Reviews by Felipe Liebold
March 7, 2020  |  2:46 PM   |    Good (4)
Rendering a work like the Book of Common Prayer (BCP) into electronic format is more difficult than a regular book. To fully use a resource like the printed text of the BCP, you must hold a spot in one location (ex the order for the Daily Office) to reference seasonal/variable items in other sections (ex collects, daily lectionary readings, psalms, etc). Electronic versions of BCP texts can take MORE time and effort to move between sections than a printed text. Print versions can be bookmarked ...
Rendering a work like the Book of Common Prayer (BCP) into electronic format is more difficult than a regular book. To fully use a resource like the printed text of the BCP, you must hold a spot in one location (ex the order for the Daily Office) to reference seasonal/variable items in other sections (ex collects, daily lectionary readings, psalms, etc). Electronic versions of BCP texts can take MORE time and effort to move between sections than a printed text. Print versions can be bookmarked for instant tactile access to multiple desired contents.

Despite those potential drawbacks, I decided to buy the Accordance version of the BCP 1979 text and was very pleased with my purchase. I love that I now have a way to search directly for the text of prayers and items that I cannot remember where to find, which is way more time consuming with a printed text!

Most importantly, I was VERY impressed by how well organized the text is. The Accordance seems to balance well the strengths and advantages of both the printed and electronic versions of a text. With some notable exceptions, it’s ideally arranged for quick and simple navigation between various sections, and subsections for the BCP. I doubt I would get anything nearly as well organized and quick to use if I went with a Kindle or other ebook version of the BCP.

I didn’t provide 5 stars for this product because of the following:

My biggest irritation with the Accordance version of the 1979 BCP, since it provides the most frequent frustration, is that the included Psalter is not arranged by chapter number, rather by the corresponding day of the month in a 30-day reading plan. Since I don’t use a 30-day reading plan, when I try to look up a Psalm reading by a particular chapter number, the only method for finding it is trial and error. It would be great if Accordance gave an option between either a search by chapter OR a search by the day of the month as it is now (at least for the mobile version).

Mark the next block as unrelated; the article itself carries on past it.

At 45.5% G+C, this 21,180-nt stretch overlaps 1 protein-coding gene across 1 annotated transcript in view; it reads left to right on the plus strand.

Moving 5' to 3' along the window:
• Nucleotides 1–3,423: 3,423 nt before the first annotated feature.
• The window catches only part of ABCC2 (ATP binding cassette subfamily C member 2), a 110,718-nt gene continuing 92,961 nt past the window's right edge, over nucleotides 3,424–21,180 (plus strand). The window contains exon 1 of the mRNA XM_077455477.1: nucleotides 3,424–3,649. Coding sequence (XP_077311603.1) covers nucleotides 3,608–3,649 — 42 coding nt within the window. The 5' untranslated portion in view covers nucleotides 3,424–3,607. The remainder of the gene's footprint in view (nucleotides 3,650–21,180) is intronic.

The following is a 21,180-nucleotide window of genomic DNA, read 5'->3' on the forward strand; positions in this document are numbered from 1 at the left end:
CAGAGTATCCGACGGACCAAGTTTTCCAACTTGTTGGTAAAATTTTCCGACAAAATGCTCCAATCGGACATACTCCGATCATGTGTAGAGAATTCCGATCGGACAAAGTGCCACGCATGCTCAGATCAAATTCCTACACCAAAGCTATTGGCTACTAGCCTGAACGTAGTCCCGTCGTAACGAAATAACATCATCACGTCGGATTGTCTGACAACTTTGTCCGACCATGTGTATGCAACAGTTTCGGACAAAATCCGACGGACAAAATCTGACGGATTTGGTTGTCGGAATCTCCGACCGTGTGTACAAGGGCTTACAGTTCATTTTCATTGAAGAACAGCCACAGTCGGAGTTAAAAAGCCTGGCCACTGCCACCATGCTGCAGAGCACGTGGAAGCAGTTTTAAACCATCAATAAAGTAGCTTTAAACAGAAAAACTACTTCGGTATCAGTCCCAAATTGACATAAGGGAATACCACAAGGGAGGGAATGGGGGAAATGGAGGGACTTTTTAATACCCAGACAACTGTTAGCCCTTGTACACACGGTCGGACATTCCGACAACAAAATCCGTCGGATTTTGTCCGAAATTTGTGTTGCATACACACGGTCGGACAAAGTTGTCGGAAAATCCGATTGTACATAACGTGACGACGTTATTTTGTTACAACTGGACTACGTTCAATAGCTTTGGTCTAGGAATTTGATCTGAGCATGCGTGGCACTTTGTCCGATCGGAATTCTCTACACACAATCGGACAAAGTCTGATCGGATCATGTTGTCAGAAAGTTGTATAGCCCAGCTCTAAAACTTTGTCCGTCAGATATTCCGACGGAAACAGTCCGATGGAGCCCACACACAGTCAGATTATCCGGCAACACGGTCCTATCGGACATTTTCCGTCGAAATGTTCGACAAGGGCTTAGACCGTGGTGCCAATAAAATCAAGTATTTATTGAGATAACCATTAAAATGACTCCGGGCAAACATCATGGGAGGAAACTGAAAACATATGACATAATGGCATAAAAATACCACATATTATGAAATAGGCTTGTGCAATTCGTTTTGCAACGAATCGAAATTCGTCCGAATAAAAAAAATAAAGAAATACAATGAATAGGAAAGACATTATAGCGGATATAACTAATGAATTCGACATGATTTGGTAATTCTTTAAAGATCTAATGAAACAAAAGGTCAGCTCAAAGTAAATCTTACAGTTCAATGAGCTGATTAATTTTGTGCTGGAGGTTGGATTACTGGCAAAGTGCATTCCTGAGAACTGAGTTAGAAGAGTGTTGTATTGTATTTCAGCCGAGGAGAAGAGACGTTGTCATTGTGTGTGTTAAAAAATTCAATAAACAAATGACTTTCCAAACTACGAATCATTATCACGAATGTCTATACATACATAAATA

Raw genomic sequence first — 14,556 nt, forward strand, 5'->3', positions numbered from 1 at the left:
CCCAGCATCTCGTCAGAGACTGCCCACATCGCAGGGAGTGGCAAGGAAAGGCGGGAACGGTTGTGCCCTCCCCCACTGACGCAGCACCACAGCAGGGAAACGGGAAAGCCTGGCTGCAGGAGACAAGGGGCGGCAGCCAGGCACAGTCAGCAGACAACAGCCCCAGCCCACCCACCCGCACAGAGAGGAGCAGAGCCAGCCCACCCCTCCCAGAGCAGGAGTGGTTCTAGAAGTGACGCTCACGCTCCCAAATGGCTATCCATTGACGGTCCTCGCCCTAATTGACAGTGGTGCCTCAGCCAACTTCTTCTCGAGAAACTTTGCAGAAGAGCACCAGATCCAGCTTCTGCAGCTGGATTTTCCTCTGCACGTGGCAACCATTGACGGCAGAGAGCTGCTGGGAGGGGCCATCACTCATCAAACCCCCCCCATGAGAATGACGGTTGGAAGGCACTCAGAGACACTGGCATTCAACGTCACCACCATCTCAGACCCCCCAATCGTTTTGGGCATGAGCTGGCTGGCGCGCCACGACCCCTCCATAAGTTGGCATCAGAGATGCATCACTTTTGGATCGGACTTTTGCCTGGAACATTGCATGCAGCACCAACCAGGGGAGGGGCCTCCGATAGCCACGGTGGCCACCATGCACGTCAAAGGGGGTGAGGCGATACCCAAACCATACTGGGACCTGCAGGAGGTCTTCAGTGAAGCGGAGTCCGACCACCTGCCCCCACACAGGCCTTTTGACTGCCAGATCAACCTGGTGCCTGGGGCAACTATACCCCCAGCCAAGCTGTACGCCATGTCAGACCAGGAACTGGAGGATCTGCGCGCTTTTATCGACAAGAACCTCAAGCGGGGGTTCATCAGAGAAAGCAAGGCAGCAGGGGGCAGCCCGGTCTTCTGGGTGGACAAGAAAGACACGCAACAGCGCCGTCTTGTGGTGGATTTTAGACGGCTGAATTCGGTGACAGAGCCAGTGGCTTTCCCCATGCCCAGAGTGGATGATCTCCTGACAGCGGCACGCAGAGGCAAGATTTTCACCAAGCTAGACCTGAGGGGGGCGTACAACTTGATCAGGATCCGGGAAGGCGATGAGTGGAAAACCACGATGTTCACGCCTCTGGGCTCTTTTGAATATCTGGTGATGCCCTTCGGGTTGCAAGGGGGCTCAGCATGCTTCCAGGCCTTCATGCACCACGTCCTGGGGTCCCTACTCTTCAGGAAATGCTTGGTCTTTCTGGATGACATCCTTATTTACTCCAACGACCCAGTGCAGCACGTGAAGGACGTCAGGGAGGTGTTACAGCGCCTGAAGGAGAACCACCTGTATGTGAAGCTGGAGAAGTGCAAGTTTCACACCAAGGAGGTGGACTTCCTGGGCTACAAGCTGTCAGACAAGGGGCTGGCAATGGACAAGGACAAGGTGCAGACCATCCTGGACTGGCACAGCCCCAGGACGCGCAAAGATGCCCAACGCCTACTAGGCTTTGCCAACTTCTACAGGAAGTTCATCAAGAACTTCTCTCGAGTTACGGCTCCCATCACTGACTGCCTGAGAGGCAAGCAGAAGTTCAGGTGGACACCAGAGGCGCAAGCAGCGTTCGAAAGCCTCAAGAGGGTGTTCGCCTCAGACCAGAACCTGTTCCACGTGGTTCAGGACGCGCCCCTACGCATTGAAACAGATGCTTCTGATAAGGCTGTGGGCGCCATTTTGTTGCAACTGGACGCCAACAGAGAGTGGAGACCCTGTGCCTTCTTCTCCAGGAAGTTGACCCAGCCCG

Also, I would love to see ALL of the “Collects for the Church Year” (both the “Traditional” and “Contemporary” sections) organized by seasonal headings, not just those that start after Pentecost. The electronic version has the advantage of being able to group these, so why not add groupings for the seasons of Advent, Christmas, Epiphany, Lent, & Easter also? This would make finding the appropriate seasonal collect faster and easier to find.

Other then those items, I have little else to fault with Accordance’s 1979 version of the BCP!

Finally, given the strengths of the Accordance version of the BCP, I’m surprised they haven’t developed versions of the older BCPs that are still heavily referenced to this day: for example 1662 and 1928 (all of which I believe all are in the public domain). I would venture that there is likely a HIGHER demand for those versions in Accordance than even the 1979 version. I know I’d love to own them in Accordance.
  [ FULL REVIEW ]
January 3, 2019  | 11:39 PM   |    Fantastic (5)
This is a fantastic resource that I’d highly recommend to anyone who is either new to more liturgical forms of Christian worship or have been immersed in it for a while and is seeking deeper understanding. I’ve been going to an Anglican church for a couple years now and have consulted this book frequently to define a variety of terms- more so since I have this on my iOS version of Accordance and can conveniently access the info at any time.
January 3, 2019  | 11:12 PM   |    Fantastic (5)
This is an incredible translation that somehow captures the charm and poetry of the original Hebrew...in English! I was first introduced to this translation in seminary when I took a class on the Pentateuch. Now it’s my translation of choice for the first five books of the Bible (Genesis, Exodus, Leviticus, Numbers, and Deuteronomy). It’s vivid language helps me to better connect and understand what can often be baffling to a modern reader.

Also, the translation notes and commentary are very ...
This is an incredible translation that somehow captures the charm and poetry of the original Hebrew...in English! I was first introduced to this translation in seminary when I took a class on the Pentateuch. Now it’s my translation of choice for the first five books of the Bible (Genesis, Exodus, Leviticus, Numbers, and Deuteronomy). It’s vivid language helps me to better connect and understand what can often be baffling to a modern reader.

Also, the translation notes and commentary are very helpful for understanding the text. These alone are a wonderful value for the Accordance version.

My only disappointment with the Accordance version was that the original artwork in the printed version was not included (at least on the iOS version- I’m not sure about the desktop version). Still, overall, I love that I can now carry this translation in my pocket- the printed version is way too large to reasonably carry around.

I really hope that Accordance will eventually be able to offer Dr Fox’s other translations soon (Joshua, Judges, Ruth, I & II Samuel, etc)!
  [ FULL REVIEW ]
October 8, 2018  |  9:10 AM   |    Fantastic (5)
A great resource! I like the variety of maps and subjects it provides for full a full historical context of the European Reformations. I’d love to see more themed historical atlases such as this available through Accordance.

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